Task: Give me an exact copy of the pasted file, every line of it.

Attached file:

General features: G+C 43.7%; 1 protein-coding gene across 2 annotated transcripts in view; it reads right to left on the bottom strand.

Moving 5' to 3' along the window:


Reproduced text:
General features: G+C 43.7%; 1 protein-coding gene across 2 annotated transcripts in view; it reads right to left on the bottom strand.

Moving 5' to 3' along the window: